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COVER STORY : They're Cleaning Up in Court : Neighbors Sue Landlords to Get Rid of Drug Dealers and Troublemakers

March 03, 1994|DUKE HELFAND | TIMES STAFF WRITER

She is an unlikely savior, an unemployed accountant leading a grass-roots crusade against drug dealers and their hangouts.

Instead of crunching numbers, Betsy Bredau spends her days teaching frightened residents how to reclaim their streets. Neighborhood block captains revere her. Long Beach politicians refer constituents to her. Police chiefs in other cities want to pick her brain.

Her message is simple: It's up to property owners to get rid of drug dealers and other troublemakers. If they don't, neighbors will take those owners to court and probably win thousands of dollars in damages.

What began as Bredau's fight to clean up a drug-infested duplex on her street has ballooned neighborhood-by-neighborhood into a new war on drugs in Long Beach. In eight months, she has helped residents win more than $53,000 in judgments.

In some instances, just the threat of a lawsuit has prompted owners to act, neighborhood leaders say. At least 13 landlords have voluntarily fixed up their buildings or evicted problem tenants after Bredau contacted them.

Some landlords complain they are being punished for a problem that is beyond their control. But police say Bredau has found an effective way to clean up trouble in neighborhoods. Community groups that have worked with her say they see results in weeks, a fraction of the time it can take the city to clean up buildings with suspected drug activity.

"She's made certain blocks in the city safer," said Lt. Don First, who is in charge of community policing for the Long Beach Police Department's south division. "To my way of thinking, she has accomplished a great deal."

Bredau gets landlords' attention by hitting them where they are most vulnerable--in the pocketbook.

Residents in a neighborhood near Bixby Park recently won $25,000 after a judge concluded that the owner of a building at 465 Almond Ave. had ignored complaints about frequent gunfire and people openly drinking and smoking marijuana, among other things.

Karen DeYoung, who lives next door to the two-story apartment building with wrought-iron bars over the windows, said she frequently cleared hypodermic needles and used condoms from her driveway.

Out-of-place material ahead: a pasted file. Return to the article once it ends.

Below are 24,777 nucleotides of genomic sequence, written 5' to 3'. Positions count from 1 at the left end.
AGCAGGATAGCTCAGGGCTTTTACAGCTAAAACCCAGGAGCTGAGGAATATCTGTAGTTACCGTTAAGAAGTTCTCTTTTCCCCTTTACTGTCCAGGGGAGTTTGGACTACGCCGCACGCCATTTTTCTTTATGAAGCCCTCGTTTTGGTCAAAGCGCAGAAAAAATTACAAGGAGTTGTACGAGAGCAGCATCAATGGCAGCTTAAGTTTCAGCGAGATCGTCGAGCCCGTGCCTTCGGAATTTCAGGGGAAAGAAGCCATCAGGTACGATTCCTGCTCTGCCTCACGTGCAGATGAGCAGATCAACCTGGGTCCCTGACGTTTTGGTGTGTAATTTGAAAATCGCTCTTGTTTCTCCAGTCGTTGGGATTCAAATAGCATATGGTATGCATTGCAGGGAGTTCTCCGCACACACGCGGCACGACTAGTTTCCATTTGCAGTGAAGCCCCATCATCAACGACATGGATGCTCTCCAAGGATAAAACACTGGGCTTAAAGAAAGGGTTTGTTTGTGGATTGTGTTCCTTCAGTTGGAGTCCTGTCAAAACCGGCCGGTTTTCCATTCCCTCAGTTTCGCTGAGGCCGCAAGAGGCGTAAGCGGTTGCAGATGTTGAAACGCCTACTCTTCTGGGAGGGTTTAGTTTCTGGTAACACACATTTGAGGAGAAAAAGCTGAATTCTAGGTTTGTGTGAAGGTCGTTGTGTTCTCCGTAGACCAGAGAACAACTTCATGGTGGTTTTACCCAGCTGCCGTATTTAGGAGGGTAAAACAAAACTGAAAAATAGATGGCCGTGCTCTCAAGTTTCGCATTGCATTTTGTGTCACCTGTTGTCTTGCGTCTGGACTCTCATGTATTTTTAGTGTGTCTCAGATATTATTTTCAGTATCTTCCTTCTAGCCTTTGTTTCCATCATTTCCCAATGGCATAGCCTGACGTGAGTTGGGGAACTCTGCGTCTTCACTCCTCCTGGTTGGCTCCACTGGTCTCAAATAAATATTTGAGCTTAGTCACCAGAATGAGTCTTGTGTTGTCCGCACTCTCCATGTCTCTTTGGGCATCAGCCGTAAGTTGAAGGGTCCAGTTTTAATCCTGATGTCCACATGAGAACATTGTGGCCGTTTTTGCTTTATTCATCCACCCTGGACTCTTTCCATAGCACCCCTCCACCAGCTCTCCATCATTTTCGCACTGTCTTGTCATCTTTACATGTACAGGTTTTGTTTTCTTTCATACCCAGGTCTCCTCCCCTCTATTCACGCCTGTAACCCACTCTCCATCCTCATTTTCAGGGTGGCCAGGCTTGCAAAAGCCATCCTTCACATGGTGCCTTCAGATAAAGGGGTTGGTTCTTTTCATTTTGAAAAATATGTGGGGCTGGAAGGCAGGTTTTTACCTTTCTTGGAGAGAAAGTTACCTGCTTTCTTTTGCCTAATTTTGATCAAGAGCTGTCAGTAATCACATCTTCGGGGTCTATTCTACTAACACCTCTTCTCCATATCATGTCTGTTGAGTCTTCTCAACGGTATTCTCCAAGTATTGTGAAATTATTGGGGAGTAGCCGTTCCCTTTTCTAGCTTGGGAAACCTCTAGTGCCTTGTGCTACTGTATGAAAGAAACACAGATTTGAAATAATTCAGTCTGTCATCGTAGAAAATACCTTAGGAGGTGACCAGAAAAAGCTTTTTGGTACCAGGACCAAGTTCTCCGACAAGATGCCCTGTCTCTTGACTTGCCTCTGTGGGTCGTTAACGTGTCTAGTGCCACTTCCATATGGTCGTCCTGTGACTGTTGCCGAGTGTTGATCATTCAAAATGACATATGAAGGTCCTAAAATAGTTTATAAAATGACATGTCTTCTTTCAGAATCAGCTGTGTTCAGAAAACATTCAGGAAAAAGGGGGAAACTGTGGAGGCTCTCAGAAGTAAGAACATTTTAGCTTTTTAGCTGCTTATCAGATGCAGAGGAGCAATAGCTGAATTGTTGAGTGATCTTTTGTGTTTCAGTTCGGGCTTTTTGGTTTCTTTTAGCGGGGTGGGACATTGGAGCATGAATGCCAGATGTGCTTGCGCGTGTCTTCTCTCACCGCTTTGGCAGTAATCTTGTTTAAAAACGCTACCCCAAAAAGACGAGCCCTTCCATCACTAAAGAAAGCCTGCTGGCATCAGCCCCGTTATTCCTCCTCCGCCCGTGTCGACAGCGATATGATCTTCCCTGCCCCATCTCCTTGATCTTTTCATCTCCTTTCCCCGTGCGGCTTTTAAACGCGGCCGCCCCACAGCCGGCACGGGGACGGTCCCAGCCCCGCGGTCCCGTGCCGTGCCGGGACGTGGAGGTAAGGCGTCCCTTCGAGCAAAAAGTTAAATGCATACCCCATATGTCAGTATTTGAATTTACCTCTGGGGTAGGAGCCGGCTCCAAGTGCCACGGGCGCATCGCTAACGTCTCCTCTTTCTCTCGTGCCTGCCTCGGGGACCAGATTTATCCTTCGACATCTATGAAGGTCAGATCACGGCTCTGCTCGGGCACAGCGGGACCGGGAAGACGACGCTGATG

Residents said the landlord, Bunrith Lor, ignored their complaints. Frequent visits by police also failed to deter the criminal activity, they said.

They sought help from City Councilman Alan S. Lowenthal, who referred them to Bredau. She told the group to keep detailed logs of incidents at the building for at least a week. The residents documented several incidents, including shots fired and suspected gang members loitering in front of the building.

Bredau sent Lor a stern letter asking that he hire a security guard and get rid of problem tenants, even if it meant paying them to leave. When Lor did not respond, the residents took him to Small Claims Court, alleging that the incidents had created a public nuisance.

"Our situation was so dangerous that we knew we were heading for a (deadly) shooting," said DeYoung, 41, who sent her 17-year-old son to live with relatives in Arizona for two months last summer. "It was either get help or go to one of our own funerals."

Lor, who lives in Cypress, said he could not afford to meet the group's demands, but that he has been evicting problem tenants since he took over the building last May. He also said he cannot afford to pay the judgment, and has appealed. Nevertheless, Lor and the community agree that much of the trouble has been eliminated.

Bredau's approach is patterned after a program developed five years ago by an Oakland resident.

The idea was to take property owners to Small Claims Court, where it costs just $15 to file suit, cases are heard within 30 days and individual judgments can reach $5,000. Several residents could file suit, increasing the potential amount of awards. Litigants may not be represented by an attorney unless the case is appealed to Superior Court.

In Oakland and other cities in the San Francisco Bay Area, resident groups have won more than $760,000 in judgments since 1989, said Molly Wetzel, founder of Safe Streets Now!, the organization that pioneered the strategy.

Bredau read about Wetzel's group in a newspaper article while experiencing problems in her neighborhood near Bixby Park about two years ago. Cars cruised the street at all hours, stopping at a run-down duplex across from Bredau's Rose Avenue house. Strangers milled around--drinking, fighting, yelling at neighbors.

For months, Bredau, who lives with six cats and two dogs, had complained to the property owner, but he ignored her pleas, she said.

She frequently called police, who made two drug-related arrests. She even confronted the strangers, who threatened her and heaved bricks through her windows in the middle of the night, she said. She keeps photos of the damage.

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